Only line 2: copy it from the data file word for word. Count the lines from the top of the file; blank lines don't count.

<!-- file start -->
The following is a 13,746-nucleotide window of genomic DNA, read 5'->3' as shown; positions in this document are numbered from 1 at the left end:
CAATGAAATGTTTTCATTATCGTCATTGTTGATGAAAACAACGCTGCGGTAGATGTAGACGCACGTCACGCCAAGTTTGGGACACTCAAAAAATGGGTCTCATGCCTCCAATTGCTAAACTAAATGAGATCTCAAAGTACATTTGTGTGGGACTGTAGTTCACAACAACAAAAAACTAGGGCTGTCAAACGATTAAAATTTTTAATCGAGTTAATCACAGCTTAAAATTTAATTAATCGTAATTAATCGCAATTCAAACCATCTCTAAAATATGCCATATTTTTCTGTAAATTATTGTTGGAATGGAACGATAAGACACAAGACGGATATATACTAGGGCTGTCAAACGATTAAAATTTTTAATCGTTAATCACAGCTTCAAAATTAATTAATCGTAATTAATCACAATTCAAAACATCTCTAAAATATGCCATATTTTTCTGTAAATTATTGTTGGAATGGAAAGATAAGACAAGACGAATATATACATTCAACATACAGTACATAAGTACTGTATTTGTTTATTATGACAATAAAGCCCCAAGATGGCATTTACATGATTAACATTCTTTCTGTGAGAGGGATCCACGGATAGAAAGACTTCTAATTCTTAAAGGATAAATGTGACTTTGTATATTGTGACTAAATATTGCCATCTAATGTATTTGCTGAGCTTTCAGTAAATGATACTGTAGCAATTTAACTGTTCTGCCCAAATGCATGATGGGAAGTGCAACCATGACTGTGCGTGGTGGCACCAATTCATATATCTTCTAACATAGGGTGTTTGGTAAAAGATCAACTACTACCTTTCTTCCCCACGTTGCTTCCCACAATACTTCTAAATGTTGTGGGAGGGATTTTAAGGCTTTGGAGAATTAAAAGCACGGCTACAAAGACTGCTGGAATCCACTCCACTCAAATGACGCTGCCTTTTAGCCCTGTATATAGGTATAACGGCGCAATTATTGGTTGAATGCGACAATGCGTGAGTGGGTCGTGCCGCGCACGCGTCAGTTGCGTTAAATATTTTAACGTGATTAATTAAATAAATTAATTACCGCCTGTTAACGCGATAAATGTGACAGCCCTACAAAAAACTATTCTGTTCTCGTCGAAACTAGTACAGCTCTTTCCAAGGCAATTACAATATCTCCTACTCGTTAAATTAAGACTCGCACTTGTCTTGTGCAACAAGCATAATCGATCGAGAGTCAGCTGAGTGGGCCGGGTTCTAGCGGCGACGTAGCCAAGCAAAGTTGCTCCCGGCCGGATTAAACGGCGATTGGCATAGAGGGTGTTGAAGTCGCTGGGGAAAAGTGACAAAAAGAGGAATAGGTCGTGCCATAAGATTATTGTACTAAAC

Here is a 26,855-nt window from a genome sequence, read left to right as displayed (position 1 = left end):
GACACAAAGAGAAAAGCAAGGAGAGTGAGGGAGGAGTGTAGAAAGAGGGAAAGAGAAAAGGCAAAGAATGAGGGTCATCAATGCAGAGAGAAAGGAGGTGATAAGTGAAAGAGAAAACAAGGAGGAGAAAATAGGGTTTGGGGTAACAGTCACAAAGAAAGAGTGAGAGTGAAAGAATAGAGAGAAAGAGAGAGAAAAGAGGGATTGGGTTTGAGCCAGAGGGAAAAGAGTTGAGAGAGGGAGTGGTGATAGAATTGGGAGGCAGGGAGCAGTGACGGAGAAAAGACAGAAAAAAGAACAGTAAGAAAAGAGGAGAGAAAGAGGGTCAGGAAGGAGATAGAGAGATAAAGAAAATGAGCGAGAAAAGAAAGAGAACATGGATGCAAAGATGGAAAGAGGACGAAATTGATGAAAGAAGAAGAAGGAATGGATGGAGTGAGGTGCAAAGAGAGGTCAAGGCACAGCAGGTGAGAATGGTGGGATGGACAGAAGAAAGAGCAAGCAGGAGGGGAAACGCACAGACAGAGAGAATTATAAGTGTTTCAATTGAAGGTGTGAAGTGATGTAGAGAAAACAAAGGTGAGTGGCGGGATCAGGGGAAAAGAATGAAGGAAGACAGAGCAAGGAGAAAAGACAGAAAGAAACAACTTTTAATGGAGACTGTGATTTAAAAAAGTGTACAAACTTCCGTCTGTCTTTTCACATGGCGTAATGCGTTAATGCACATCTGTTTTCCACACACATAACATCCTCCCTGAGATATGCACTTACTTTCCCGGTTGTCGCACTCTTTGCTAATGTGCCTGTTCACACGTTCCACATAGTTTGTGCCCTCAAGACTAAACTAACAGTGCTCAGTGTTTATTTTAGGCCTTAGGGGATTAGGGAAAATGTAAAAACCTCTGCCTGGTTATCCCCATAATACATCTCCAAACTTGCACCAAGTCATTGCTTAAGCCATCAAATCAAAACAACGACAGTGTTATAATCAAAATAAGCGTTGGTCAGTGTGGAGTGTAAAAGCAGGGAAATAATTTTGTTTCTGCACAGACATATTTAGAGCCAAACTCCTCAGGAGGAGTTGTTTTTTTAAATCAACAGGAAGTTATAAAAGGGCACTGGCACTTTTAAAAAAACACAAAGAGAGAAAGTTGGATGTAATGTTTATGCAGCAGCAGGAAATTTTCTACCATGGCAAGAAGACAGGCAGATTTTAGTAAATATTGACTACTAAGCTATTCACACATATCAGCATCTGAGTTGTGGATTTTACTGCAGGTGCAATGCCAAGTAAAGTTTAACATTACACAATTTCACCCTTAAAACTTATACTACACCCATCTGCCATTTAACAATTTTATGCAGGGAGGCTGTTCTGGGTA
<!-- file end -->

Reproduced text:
CAATGAAATGTTTTCATTATCGTCATTGTTGATGAAAACAACGCTGCGGTAGATGTAGACGCACGTCACGCCAAGTTTGGGACACTCAAAAAATGGGTCTCATGCCTCCAATTGCTAAACTAAATGAGATCTCAAAGTACATTTGTGTGGGACTGTAGTTCACAACAACAAAAAACTAGGGCTGTCAAACGATTAAAATTTTTAATCGAGTTAATCACAGCTTAAAATTTAATTAATCGTAATTAATCGCAATTCAAACCATCTCTAAAATATGCCATATTTTTCTGTAAATTATTGTTGGAATGGAACGATAAGACACAAGACGGATATATACTAGGGCTGTCAAACGATTAAAATTTTTAATCGTTAATCACAGCTTCAAAATTAATTAATCGTAATTAATCACAATTCAAAACATCTCTAAAATATGCCATATTTTTCTGTAAATTATTGTTGGAATGGAAAGATAAGACAAGACGAATATATACATTCAACATACAGTACATAAGTACTGTATTTGTTTATTATGACAATAAAGCCCCAAGATGGCATTTACATGATTAACATTCTTTCTGTGAGAGGGATCCACGGATAGAAAGACTTCTAATTCTTAAAGGATAAATGTGACTTTGTATATTGTGACTAAATATTGCCATCTAATGTATTTGCTGAGCTTTCAGTAAATGATACTGTAGCAATTTAACTGTTCTGCCCAAATGCATGATGGGAAGTGCAACCATGACTGTGCGTGGTGGCACCAATTCATATATCTTCTAACATAGGGTGTTTGGTAAAAGATCAACTACTACCTTTCTTCCCCACGTTGCTTCCCACAATACTTCTAAATGTTGTGGGAGGGATTTTAAGGCTTTGGAGAATTAAAAGCACGGCTACAAAGACTGCTGGAATCCACTCCACTCAAATGACGCTGCCTTTTAGCCCTGTATATAGGTATAACGGCGCAATTATTGGTTGAATGCGACAATGCGTGAGTGGGTCGTGCCGCGCACGCGTCAGTTGCGTTAAATATTTTAACGTGATTAATTAAATAAATTAATTACCGCCTGTTAACGCGATAAATGTGACAGCCCTACAAAAAACTATTCTGTTCTCGTCGAAACTAGTACAGCTCTTTCCAAGGCAATTACAATATCTCCTACTCGTTAAATTAAGACTCGCACTTGTCTTGTGCAACAAGCATAATCGATCGAGAGTCAGCTGAGTGGGCCGGGTTCTAGCGGCGACGTAGCCAAGCAAAGTTGCTCCCGGCCGGATTAAACGGCGATTGGCATAGAGGGTGTTGAAGTCGCTGGGGAAAAGTGACAAAAAGAGGAATAGGTCGTGCCATAAGATTATTGTACTAAAC